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Hidden World Of Girls: Share Your Stories

If you know where to look, there's a hidden world of girls — and the women they become. Their stories are everywhere, but they don't always get to tell them. There are stories of coming of age, rituals and rites of passage, secret identities — of women who crossed a line, blazed a trail or changed the tide.

NPR and The Kitchen Sisters are looking for stories from around the world — from the middle of the city to the middle of nowhere.

From The Middle Of Nowhere

Stories like that of Fadimata Walett Oumar, the leader of the five-person Tartit Women's Group in Mali, who lives the life of a nomad in the desert performing traditional music.

"Every time we move, we have to pack everything, put it on camels," she says. "Until a girl is 10 years old, they cut their hair. They stop cutting their hair when she is 10 so that when she becomes a woman around 12 she has already beautiful hair."

Oumar says her society has a different take on marriage than the committed-till-you-die scenario.

"Among the Tuaregs, if someone doesn't love you anymore, you have to leave him," she says. "They say that the more times you divorce, the more beautiful you are — and successful. The women throw a party when they divorce. The divorce party is a bigger party than the wedding."

Coming Of Age

All over the world, there are the rituals of coming of age — rituals that are endangered and changing.

Sophia Fish of New York City, 13, created a monthly ritual with a group of girlfriends. They sleep over at one of their homes, turn off the lights, light four candles and write their deepest secrets on sheets of paper and put them in a "ritual box," a jewelry box with sequins on top. There are five sheets for each girl.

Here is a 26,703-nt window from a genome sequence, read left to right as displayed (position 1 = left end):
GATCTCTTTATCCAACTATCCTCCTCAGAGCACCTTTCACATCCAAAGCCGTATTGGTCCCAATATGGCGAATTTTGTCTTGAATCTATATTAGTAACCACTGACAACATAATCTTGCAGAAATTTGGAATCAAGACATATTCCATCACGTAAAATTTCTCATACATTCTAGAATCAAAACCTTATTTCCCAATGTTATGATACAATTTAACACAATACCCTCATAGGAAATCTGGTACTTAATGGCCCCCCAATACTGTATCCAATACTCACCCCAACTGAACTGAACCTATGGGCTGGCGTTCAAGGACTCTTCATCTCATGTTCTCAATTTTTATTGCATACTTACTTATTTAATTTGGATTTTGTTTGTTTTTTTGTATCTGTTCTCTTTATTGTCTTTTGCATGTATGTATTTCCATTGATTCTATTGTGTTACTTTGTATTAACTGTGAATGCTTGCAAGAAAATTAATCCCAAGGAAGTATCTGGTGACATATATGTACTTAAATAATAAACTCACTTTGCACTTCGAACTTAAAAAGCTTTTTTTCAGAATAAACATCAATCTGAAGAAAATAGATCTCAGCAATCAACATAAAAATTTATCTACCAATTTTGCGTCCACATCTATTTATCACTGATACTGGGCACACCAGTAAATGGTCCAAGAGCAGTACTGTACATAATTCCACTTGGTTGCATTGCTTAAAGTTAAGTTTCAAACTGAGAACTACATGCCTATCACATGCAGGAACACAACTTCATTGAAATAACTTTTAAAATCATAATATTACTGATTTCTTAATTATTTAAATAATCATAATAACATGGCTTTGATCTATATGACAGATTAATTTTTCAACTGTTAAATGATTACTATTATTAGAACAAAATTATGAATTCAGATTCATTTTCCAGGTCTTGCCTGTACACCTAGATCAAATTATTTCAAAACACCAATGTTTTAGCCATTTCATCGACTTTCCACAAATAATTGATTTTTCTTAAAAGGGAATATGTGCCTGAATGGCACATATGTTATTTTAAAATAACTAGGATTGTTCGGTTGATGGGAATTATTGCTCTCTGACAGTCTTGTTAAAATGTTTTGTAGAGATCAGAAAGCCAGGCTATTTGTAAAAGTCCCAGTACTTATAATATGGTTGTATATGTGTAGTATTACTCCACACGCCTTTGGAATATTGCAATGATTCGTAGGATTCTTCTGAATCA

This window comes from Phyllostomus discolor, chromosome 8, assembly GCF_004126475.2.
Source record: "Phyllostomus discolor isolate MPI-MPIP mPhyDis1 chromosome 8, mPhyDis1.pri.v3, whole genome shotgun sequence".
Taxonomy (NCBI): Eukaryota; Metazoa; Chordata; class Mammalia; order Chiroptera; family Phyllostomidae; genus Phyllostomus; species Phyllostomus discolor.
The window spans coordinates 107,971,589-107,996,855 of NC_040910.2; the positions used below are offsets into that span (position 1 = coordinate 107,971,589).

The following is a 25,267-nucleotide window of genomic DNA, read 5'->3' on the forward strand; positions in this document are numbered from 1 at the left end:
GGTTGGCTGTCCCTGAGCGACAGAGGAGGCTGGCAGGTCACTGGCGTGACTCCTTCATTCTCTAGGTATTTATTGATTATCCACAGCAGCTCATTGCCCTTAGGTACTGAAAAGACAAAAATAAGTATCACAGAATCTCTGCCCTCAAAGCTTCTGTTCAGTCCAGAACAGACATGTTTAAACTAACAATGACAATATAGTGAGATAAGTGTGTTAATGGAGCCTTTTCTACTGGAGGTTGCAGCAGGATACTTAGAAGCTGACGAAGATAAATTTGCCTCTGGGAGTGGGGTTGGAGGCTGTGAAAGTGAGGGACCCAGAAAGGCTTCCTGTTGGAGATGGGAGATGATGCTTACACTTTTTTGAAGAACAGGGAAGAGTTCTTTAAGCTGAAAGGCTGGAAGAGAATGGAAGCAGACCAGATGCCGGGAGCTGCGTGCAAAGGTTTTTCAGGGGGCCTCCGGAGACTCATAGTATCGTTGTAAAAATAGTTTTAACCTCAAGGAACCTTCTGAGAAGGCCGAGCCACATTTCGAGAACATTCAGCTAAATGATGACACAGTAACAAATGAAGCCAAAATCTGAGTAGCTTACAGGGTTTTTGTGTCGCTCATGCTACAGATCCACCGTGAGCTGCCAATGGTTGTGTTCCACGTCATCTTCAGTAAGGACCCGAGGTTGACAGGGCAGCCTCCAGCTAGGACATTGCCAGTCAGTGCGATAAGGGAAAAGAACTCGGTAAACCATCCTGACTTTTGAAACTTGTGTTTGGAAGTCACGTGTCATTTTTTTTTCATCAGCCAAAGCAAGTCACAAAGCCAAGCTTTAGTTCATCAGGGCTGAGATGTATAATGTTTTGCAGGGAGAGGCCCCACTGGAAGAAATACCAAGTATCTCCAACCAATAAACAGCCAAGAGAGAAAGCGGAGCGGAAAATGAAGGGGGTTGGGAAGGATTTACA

"And we're not allowed to look at it for like years and years," Fish says. "We would stay up all night just to talk it out — any problems or issues we're having with our families, other people, each other. It was just to get — I don't know; this is going to sound cheesy — our emotions out."

Breaking New Ground

There are stories of women and the mysterious secret universe of their bodies. There are women with scientific secrets. There are stories about the women of conviction, women who lay it on the line and won't rest till there's justice. There are stories of the women who are leading the meetings and the girls who are breaking new ground: the famous, the infamous, the unknown and the unsung.

Tiina Urm, 26, was the communications manager for the Let's Do It campaign in Estonia. The campaign mapped on Google Earth the illegal garbage sites in Estonia.

"Fifty-thousand people volunteering, all the nation together, in one day cleaning all the country from the illegal garbage sites," Urm says. "A really crazy idea, but spread from friend to friend. There were kids, there were students, grandmothers, grandfathers. In Soviet time, when Estonia was occupied, people felt this is not their country — it's been taken away from them — so they leave their garbage, their waste behind. Although we regained independence, to really acknowledge that this is our land, we have to take care of it. Nobody else. We have to start to love this land again. Let's do something about it, you know. Let's do it today. I don't want to have to wait so long."

In the next year, NPR and the Kitchen Sisters will share these kinds of stories on-air and online about girls and women and their taboos, secrets and possibilities. We invite you to join us in this collaboration.

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